Send to

Choose Destination
Ann Oncol. 2018 Feb 1;29(2):504-509. doi: 10.1093/annonc/mdx713.

Early participant-reported symptoms as predictors of adherence to anastrozole in the International Breast Cancer Intervention Studies II.

Author information

Centre for Cancer Prevention, Wolfson Institute of Preventive Medicine, Queen Mary University of London, London, UK.
Leeds Institute of Health Science, University of Leeds, Leeds, UK.
Division of Cancer Sciences, University of Manchester, Manchester, UK.
Department of Surgical Oncology, Calvary Mater Newcastle Hospital, Newcastle, Australia.



Anastrozole reduces breast cancer risk in women at high risk, but implementing preventive therapy in clinical practice is difficult. Here, we evaluate adherence to anastrozole in the International Breast Cancer Intervention Study (IBIS)-II prevention and ductal carcinoma in situ (DCIS) trials, and its association with early symptoms.

Patients and methods:

In the prevention trial, 3864 postmenopausal women were randomized to placebo versus anastrozole. A total of 2980 postmenopausal women with DCIS were randomized to tamoxifen versus anastrozole. Adherence to trial medication was calculated using the Kaplan-Meier method and all P-values were two-sided.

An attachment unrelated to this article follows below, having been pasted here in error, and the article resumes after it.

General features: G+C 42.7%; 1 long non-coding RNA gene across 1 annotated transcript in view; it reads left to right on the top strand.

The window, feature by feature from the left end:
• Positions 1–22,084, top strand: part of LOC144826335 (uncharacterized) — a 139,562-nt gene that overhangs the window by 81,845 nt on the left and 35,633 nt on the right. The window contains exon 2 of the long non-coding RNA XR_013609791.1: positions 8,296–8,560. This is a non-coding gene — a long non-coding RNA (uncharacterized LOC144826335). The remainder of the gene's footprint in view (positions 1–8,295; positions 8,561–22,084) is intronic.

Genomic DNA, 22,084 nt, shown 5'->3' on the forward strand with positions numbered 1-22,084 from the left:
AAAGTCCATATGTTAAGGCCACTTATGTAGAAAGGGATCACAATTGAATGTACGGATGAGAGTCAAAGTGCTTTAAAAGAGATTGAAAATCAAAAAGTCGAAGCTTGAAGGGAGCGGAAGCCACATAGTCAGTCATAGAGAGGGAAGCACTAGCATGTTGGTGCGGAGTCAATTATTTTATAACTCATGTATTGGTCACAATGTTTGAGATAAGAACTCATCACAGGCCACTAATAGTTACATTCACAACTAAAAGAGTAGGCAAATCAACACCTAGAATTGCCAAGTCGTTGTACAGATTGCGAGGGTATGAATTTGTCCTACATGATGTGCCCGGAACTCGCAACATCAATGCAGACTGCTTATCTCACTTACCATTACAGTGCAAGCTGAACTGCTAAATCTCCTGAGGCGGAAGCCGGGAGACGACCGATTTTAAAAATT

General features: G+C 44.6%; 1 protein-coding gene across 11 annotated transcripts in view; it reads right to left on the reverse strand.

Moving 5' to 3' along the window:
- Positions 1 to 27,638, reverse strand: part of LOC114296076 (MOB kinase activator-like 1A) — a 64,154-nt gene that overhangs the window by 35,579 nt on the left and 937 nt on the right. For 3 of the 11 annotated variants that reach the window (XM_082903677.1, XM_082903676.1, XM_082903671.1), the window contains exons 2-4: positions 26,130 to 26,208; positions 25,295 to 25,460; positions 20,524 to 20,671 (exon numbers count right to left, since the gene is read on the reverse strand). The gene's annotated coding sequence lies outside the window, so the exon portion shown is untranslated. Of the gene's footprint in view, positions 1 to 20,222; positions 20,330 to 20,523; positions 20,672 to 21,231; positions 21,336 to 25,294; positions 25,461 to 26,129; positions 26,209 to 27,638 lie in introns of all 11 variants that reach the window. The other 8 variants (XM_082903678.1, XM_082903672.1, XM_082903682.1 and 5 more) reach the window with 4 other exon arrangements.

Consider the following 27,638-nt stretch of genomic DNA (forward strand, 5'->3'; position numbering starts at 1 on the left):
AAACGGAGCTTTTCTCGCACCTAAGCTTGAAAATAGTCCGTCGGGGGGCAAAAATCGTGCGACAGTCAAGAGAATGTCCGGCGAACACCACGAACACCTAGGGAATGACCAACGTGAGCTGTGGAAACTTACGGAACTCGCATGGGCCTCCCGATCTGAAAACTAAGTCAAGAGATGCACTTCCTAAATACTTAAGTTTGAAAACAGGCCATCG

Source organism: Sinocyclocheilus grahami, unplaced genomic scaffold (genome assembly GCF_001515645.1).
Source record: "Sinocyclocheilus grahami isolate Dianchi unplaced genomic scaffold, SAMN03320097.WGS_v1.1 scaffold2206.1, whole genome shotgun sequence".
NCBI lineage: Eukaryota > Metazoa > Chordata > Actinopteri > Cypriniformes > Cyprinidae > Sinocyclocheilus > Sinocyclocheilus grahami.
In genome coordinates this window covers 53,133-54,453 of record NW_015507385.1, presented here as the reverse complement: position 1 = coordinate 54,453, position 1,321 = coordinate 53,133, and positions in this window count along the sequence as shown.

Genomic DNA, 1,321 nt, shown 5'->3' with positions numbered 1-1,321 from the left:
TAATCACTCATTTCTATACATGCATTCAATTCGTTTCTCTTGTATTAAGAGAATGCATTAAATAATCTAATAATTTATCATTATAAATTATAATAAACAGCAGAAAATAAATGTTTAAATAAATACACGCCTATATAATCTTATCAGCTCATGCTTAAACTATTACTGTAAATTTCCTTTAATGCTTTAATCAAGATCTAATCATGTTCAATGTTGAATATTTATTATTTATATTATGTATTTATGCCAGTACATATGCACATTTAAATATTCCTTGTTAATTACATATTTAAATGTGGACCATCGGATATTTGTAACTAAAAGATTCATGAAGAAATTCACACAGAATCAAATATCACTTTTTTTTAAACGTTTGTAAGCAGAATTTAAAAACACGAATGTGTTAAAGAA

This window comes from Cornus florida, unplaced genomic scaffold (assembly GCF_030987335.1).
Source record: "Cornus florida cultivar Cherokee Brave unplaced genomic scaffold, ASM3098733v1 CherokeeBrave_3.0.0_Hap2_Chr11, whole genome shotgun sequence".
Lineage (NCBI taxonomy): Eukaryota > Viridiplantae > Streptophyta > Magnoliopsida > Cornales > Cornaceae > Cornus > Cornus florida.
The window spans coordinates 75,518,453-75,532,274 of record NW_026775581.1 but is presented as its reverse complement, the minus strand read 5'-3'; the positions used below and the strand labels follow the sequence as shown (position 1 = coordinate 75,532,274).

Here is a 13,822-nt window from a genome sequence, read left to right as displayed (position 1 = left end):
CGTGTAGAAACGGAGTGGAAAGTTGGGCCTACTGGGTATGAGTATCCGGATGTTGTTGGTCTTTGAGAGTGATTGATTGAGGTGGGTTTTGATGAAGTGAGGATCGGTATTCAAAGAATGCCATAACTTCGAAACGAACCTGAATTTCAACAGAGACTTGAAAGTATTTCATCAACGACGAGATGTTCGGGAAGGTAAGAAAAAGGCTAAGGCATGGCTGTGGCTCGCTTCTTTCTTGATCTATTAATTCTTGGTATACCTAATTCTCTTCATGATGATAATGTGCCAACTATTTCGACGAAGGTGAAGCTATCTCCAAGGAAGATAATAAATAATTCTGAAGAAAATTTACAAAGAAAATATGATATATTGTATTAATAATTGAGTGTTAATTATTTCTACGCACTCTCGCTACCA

In the prevention trial, adherence was 65.8% [anastrozole (65.7%) versus placebo (65.9%); HR = 0.97 (0.87-1.09), P = 0.6]. Adherence was lower for those reporting arthralgia in the placebo group (P = 0.02) or gynecological symptoms in the anastrozole group (P = 0.003), compared with those not reporting these symptoms at 6 months. In the DCIS study, adherence was 66.7% [anastrozole (67.5%) versus tamoxifen (65.8%); HR = 1.06 (0.94-1.20), P = 0.4]. Hot flashes were associated with greater adherence in the anastrozole arm (P = 0.02). In both studies, symptoms were mostly mild or moderately severe, and adherence decreased with increasing severity for most symptoms. Drop-outs were highest in the first 1.5 years of therapy in both trials.


In the IBIS-II prevention and DCIS trials, over two-thirds of women were adherent to therapy, with no differences by treatment groups. Participants who reported specific symptoms in the IBIS-II prevention trial had a small but significant effect on adherence, which strengthened as severity increased. Strategies to promote adherence should target the first year of preventive therapy.

[Indexed for MEDLINE]
Free PMC Article

Supplemental Content

Full text links

Icon for Silverchair Information Systems Icon for PubMed Central
Loading ...
Support Center